We recently interviewed an author and psychotherapist local to Baltimore by the name of Israela Meyerstein. She wrote a book on the topic of How to cope with Illness. We were especially curious what advice she has for someone coping with their spouse’s illness. Her wonderful book is called, Bridge to Healing; Finding Strength to Cope with Illness.
The following is a transcript from our interview with Israela- We asked her 9 questions on the topic of coping with illness.
Why did you write Bridge to Healing; Finding Strength to Cope with Illness?
During my own illness journey I experienced a range of difficult emotions and challenges. Besides struggling with a serious illness, navigating today’s complex high tech medical system can be confusing and overwhelming to patients. I realized that millions of other people face these same difficulties, and I wanted to help them. I wrote my book to offer support, comfort, insights, and practical spiritual tools to help patients, family members, and those who care for them. I believe that my book offers resources to strengthen coping and renew one’s spirits during illness and recovery.
Who is the audience for Bridge to Healing?
Bridge to Healing is written from the perspective of a patient as well as an experienced social worker. As such, it is intended for patients, family members, friends, caregivers, health care and mental health professionals. Bridge to Healing shows how spirituality can be a resource when facing life’s challenges. Informed by a Jewish perspective, Bridge to Healing shares universal practices and varied spiritual pathways that can strengthen coping and renew one’s spirit. Helpful tips and practical guidelines will help patients and practitioners who deal with illness.
What does the metaphor “Bridge to Healing” refer to?
Reb Nachman of Bretzlov said that “a person walks in life on a very narrow bridge.” Sometimes that bridge is suspended over troubled waters, such as illness, injury, crisis, or loss. Our task in life is to navigate our journey as best as we can. The bridge refers to what helps us on our journey from a place of confusion and overwhelm to greater wholeness or healing. The “bridge” consists of the varied practices we can adopt to strengthen us on our journey.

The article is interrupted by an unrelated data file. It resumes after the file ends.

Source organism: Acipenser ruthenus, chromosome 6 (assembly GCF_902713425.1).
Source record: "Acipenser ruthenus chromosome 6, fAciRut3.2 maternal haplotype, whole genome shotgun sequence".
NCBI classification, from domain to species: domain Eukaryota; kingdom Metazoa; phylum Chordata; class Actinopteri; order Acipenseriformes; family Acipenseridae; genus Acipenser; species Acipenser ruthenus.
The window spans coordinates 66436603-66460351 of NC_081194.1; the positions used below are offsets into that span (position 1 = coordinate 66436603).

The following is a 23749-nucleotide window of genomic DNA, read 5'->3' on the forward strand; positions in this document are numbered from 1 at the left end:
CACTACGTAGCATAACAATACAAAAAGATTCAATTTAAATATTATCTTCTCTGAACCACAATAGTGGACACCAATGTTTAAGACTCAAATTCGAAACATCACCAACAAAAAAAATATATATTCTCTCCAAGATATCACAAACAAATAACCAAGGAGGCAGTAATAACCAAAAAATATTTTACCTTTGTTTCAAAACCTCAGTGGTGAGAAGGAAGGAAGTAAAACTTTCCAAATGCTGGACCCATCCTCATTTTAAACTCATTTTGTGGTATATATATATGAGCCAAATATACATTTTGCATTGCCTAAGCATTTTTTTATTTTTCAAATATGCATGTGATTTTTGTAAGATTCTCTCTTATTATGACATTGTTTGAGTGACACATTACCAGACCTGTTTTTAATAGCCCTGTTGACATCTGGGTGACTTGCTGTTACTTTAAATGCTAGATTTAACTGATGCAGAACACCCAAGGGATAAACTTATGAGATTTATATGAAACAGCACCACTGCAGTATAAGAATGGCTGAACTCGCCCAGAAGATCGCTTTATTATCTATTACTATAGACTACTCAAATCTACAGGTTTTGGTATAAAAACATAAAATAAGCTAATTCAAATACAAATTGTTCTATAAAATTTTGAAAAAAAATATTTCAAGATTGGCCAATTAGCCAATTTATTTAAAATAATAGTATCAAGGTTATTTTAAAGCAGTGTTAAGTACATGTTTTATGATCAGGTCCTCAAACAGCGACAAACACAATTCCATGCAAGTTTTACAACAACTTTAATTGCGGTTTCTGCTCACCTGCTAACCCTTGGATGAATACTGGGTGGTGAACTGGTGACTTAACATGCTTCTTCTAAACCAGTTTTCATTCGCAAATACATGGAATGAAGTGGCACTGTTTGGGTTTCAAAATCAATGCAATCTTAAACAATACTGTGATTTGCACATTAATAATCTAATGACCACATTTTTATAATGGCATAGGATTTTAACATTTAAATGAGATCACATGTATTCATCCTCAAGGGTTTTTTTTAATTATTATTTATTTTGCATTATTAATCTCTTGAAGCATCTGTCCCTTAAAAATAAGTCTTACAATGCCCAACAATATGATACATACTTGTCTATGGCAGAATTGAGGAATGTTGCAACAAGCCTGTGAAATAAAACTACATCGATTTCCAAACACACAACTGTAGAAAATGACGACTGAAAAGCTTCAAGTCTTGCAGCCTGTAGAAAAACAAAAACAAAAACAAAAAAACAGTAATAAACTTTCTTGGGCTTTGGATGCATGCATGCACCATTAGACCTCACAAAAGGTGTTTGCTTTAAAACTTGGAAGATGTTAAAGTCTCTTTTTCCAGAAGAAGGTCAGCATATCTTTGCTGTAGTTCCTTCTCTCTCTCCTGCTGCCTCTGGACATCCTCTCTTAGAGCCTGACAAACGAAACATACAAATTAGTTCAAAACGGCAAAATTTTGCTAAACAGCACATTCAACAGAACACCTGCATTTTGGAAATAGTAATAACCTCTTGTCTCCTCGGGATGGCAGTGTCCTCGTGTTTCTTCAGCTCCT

How can Bridge to Healing help those facing illness, injury, and other life crises?
A Yiddish proverb states that: “A small hole in the body produces a greater hole in the soul.” When our bodies ache, so do our spirits. A diagnosis of illness throws a person off balance and creates a major detour in life. Patients often feel confused and alone in the land of the sick, without a map for the unfamiliar territory of the high tech medical system. Bridge to Healing provides a “M.A.P.S.” perspective to help guide patients on their journey through illness, treatment, and recovery. In addition, Bridge to Healing offers a repertoire of “spiritual coping tools” to help patients and those who care for them, feel comforted, inspired, and strengthened.
What does the M.A.P.S. perspective in Bridge to Healing stand for and mean?
The M.A.P.S. perspective is an acronym for: M-meaning; A-agency or self-advocacy and empowerment; P-practical coping tools; and S-Spiritual connections. I believe these elements can benefit people facing illness and other life challenges. Much has been written about the importance of finding new meaning and purpose in life. Research shows that patients’ developing a sense of agency, and advocating for themselves helps them feel empowered. Practical coping tools activate the patient on his/her own behalf with messages and practices that comfort, encourage, and inspire. And finally, decades of research confirm the benefit to health of spiritual connections, whether to a Higher Power, religion and spirituality, or to other people in community.
How do Practical Spiritual Coping Tools Work?
Practical Spiritual Coping Tools include a wide repertoire of practices from varied traditions that patients can use to bolster their perceived sense of coping with illness.